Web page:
Christopher Columbus is about to embark on his ship, August 1492.
Wellcome Library, London. CC BY 4.0 https://creativecommons.org/licenses/by/4.0, via Wikimedia Commons
Columbus Day Or Indigenous Peoples’ Day?
It’s the second Monday of October and people living in the United States have the day off. It’s a federal holiday, after all, but while some states call it “Columbus Day,” more and more places around the country are calling it “Indigenous Peoples’ Day” or even simply “the second Monday of October” (no, we’re not joking!). But why all the changes? For many years, the story was that Christopher Columbus discovered America. But let’s face it, can you really “discover” a place when thousands of indigenous people are already living there? The truth is that while Columbus was an explorer, he didn’t discover America. What’s more is that, unlike how past US history books glorified Columbus and his relationship with the indigenous people living on the land already, he actually treated them really poorly.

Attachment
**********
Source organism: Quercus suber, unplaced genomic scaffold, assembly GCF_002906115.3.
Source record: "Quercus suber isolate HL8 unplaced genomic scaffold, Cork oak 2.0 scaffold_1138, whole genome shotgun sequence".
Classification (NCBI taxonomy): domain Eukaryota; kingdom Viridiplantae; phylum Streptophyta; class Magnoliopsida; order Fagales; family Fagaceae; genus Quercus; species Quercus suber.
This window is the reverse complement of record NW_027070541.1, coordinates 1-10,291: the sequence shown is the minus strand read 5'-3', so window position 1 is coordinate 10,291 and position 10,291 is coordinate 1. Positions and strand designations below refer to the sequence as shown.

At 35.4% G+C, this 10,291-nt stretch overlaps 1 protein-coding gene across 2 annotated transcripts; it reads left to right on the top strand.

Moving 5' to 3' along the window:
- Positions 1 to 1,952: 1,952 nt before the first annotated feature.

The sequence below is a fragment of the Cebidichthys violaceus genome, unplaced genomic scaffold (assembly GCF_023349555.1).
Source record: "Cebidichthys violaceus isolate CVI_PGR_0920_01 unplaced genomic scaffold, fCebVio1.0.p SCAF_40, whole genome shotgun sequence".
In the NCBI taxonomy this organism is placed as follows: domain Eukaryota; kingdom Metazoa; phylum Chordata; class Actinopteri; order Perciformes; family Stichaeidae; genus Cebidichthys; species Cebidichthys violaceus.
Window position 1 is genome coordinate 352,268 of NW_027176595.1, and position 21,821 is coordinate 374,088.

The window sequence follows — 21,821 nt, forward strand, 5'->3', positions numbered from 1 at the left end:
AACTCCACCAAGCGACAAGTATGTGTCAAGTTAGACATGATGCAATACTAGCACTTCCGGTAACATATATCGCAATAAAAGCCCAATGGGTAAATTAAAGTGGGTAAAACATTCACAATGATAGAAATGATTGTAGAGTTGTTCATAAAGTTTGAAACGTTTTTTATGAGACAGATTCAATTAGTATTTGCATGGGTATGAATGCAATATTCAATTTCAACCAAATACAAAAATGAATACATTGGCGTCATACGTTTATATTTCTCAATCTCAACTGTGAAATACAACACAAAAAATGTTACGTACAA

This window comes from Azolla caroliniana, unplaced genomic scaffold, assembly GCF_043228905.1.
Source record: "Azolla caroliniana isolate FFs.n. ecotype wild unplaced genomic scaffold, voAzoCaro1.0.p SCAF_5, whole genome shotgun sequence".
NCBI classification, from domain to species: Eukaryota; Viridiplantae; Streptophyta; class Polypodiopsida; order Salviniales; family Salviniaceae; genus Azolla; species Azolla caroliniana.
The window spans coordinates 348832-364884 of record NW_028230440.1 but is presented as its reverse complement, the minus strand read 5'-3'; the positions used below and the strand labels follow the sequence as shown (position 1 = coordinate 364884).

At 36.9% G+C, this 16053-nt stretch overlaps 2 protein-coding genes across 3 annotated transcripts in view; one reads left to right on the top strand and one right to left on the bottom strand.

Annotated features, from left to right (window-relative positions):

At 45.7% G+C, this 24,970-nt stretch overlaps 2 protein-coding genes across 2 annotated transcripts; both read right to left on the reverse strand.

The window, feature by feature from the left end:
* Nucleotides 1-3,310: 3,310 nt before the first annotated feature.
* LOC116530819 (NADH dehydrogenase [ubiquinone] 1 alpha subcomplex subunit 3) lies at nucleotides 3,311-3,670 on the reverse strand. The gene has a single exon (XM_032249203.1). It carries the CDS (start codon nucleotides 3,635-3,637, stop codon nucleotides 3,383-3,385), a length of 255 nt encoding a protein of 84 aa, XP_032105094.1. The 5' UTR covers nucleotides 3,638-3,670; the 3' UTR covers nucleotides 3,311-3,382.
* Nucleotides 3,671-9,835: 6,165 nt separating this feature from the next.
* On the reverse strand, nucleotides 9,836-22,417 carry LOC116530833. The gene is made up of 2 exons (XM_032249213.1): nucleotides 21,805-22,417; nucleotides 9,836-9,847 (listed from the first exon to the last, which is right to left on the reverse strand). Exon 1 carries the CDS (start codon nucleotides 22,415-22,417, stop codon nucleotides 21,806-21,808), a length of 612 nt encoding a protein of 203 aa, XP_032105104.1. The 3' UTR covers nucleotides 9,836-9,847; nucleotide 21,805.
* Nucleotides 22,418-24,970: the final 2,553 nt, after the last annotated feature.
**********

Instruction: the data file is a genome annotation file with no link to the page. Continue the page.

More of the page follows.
As the entire story of Columbus’ arrival to America has been revealed over recent years, places around the country have questioned whether or not Christopher Columbus should be honored with a federal holiday. That’s why many cities and states have replaced Columbus Day with Indigenous Peoples’ Day.
Thanksgiving Or Truthsgiving?
Similar to Columbus Day, the story of Thanksgiving has also become a controversial one. Some people have even informally named it “Truthsgiving.” Why? The story that’s taught in schools around the United States is that the first Thanksgiving was a celebratory and friendly meal between the pilgrims and the Wampanoag tribe. However, the story told by the Wampanoag people is quite different.
The First Thanksgiving 1621, GPA Photo Archive, CC BY-NC 2.0
According to the Wampanoag people, the pilgrims stole from their ancestors and they were never invited to the first Thanksgiving. Instead, an army of Wampanoag people showed up to the celebration after hearing gunfire. After the first Thanksgiving, there were many deadly conflicts between the pilgrims and Native Americans.
Interesting how history can be recalled and told in different ways depending on who’s telling it, right?